Archives For Todd Burkhalter

 

 

 

Weekly Update – November 14, 2011

 

It was another yo-yo week for the stock market as ongoing worries surrounding Europe’s debt crisis kept investors in suspense. The choppy period eventually ended with a rally on Friday as welcome news of a political shake-up in Greece and Italy boosted confidence that there will be further progress toward a solution.

 

Greek Prime Minister George Papandreou has been replaced by former banker and European Central Bank Vice President Lucas Papademos[i], while Italian Prime Minister Silvio Berlusconi, who resigned on Friday, will likely be replaced by former EU Commissioner Mario Monti. The world will be watching as new leadership in both countries fight to implement reforms quickly and aggressively. Just Saturday, the Italian lower house of parliament approved a series of austerity measures demanded by Europe to shore up confidence in the country’s economy. It passed by a vote of 380 to 26.[ii]

 

Why should any of this matter to Investors? While Greece is only the 32nd largest economy in the world, Italy holds the 8th spot, and is the 3rd largest in Europe.[iii] If these two countries can get their acts together, other debt-laden countries in the region will have a model to follow. If they fail to create change, the consequences could be far-reaching. Europe as a whole makes up 25-30% of the global economy, and millions of American jobs depend on stability and growth there. To quote Jacob Kirkegaard of the Institute for International Economics: “Europe is by far our biggest trading partner. It’s where most of our exports go. It’s where we have most of our foreign direct investments. US multinational corporations are in Europe.” [iv]

 

 


The Cycle of Growth

November 8, 2011 — Leave a comment

If there is one factor with the greatest potential to mend our economy, it is a steadily improving employment picture. How so? When you look at the U.S. economy as a whole, it is primarily supported by consumer spending.[i] In order for consumers to spend, they must have a measure of disposable income. In order to have disposable income, Americans must have jobs.

                                                                

To look at it another way: As the employment situation improves, consumer spending typically increases, thus creating additional demand for goods and services. As demand for goods and services grows, more production is needed, thus creating more jobs, and so on. At risk of oversimplifying, this combination of factors explains the cycle of a healthy economy.

 

So are we seeing improvement in the nation’s jobs picture? Yes. One year ago, the unemployment rate was 9.7%. As of October’s report, it dropped to 9%. On average 152,000 jobs have been added each month during the same time period, for a total of 1.8 million jobs. In addition, the workweek has lengthened and wages are up 1.8%.[ii] All of this shows that the employment picture is gradually improving. Interestingly, October also showed improvement in chain store sales. Overall, the 23 major U.S.-based retailers that report monthly results posted a composite 3.4% gain, according to Thomson Reuters data.[iii]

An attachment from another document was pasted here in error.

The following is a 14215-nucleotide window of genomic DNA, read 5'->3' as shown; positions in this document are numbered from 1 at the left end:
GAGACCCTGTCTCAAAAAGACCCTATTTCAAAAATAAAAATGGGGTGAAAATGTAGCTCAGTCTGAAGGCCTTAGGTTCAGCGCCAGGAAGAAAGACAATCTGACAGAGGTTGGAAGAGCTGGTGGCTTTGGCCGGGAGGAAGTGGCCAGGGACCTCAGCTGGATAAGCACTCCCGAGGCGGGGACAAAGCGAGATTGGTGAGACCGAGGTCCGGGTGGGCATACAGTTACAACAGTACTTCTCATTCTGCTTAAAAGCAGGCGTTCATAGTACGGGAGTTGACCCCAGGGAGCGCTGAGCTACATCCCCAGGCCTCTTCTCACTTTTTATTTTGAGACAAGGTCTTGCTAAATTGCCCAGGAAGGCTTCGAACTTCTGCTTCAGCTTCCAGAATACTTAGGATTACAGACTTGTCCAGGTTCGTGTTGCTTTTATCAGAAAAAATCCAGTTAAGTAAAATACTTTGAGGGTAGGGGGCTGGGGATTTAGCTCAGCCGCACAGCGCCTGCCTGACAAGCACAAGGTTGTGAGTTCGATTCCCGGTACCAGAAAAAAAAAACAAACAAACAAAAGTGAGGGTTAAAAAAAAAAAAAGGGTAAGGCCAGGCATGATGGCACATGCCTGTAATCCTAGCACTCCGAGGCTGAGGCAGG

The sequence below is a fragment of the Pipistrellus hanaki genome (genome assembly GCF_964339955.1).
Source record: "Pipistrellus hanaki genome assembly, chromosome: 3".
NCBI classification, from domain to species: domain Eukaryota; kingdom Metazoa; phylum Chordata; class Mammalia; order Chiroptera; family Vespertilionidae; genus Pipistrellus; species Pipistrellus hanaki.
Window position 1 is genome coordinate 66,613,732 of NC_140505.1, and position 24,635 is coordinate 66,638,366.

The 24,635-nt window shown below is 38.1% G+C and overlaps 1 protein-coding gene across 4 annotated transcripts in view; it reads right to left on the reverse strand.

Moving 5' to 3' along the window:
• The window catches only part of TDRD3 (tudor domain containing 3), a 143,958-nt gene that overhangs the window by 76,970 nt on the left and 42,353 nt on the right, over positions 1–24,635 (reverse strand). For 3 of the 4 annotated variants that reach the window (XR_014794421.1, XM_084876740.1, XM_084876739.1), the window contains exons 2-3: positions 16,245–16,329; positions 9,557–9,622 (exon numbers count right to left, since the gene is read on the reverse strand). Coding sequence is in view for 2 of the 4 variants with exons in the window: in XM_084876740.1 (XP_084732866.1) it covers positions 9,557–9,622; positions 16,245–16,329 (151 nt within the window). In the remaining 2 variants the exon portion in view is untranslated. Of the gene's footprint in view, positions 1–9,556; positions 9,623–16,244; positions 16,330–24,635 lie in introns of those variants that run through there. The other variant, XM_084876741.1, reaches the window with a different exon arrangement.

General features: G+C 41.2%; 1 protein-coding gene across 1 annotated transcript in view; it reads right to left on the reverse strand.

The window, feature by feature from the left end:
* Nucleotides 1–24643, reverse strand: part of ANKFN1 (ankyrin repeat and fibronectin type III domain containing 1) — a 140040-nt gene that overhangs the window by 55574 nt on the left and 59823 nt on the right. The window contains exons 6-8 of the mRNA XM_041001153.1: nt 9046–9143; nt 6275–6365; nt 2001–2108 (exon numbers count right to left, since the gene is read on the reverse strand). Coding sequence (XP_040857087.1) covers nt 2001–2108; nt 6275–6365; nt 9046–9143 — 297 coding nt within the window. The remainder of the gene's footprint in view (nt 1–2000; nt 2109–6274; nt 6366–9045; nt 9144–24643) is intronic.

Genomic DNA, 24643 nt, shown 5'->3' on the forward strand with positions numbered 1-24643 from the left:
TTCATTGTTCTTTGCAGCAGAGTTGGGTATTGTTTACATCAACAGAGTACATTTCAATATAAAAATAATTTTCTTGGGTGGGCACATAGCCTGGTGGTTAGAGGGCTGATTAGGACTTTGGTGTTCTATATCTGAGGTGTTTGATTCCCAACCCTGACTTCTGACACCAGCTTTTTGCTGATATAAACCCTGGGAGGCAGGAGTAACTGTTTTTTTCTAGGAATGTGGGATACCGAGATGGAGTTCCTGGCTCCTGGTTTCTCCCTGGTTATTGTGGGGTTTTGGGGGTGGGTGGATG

Does this mean we are completely out of the woods? Not necessarily. For the most part, American wallets aren’t fat enough to push the economic expansion into hyperdrive. Even the 1.8% wage growth mentioned above isn’t enough to keep pace with current inflation rates. We still have a long way to go to reach our full potential, but things are moving in the right direction.

 

ECONOMIC CALENDAR:
Monday –
Consumer Credit
Tuesday – Redbook
Wednesday – Wholesale Trade, Ben Bernanke Speaks at 9:30AM Eastern
Thursday – International Trade, Jobless Claims, Import and Export Prices, Treasury Budget
Friday – Consumer Sentiment

Leadership Style

October 10, 2011 — Leave a comment

 

How are you leading? I didn’t ask are you leading. I believe that all of us are leading in some way, whether it’s a corporation, friends, family, in our church etc. everyone influences in some way. Since we are now clear that we are all leading or influencing others, how are you leading?

 

 

 

This question was one that I was recently exposed to as a part of a program that I am involved, Leadership Johns Creek. I am honored to have been included in this 9 month project where business and community leaders partner to better the Johns Creek community. At a recent retreat we were able to examine our individual leadership styles. This self-assessment was administered by dynamic business and leadership coach Dianne Young. Dianne is the Founder and an instructor at Propel Training and Development.  Dianne shared with us the curriculum to assess our leadership style. The five different types of leadership styles are:

  •  Challenging the Process

        * Search for opportunities/change             

        * Try new approaches

  • Inspiring a Shared Vision

          * Envision the future

          * Enlist others

  • Enabling Others to Act

          * Foster collaboration

          * Strengthen one another

  • Modeling the Way

         * Live the vision

         * Commit to shared value

  • Encouraging the Heart

          * Recognize individual contributions

          * Celebrate accomplishments

 

 

The five leadership styles listed above were created from the research and studies of James Kouzes and Barry Posner. They were the authors of Leadership Practices Inventory. If you would like to learn more about which style you demonstrate contact Dianne Young.

This was a valuable exercise for me to understand not only my style, but I believe it is important to know how those around you lead and like to be led.

Are you developing your leadership skills? If so, what tools are you using for either growth or assessment?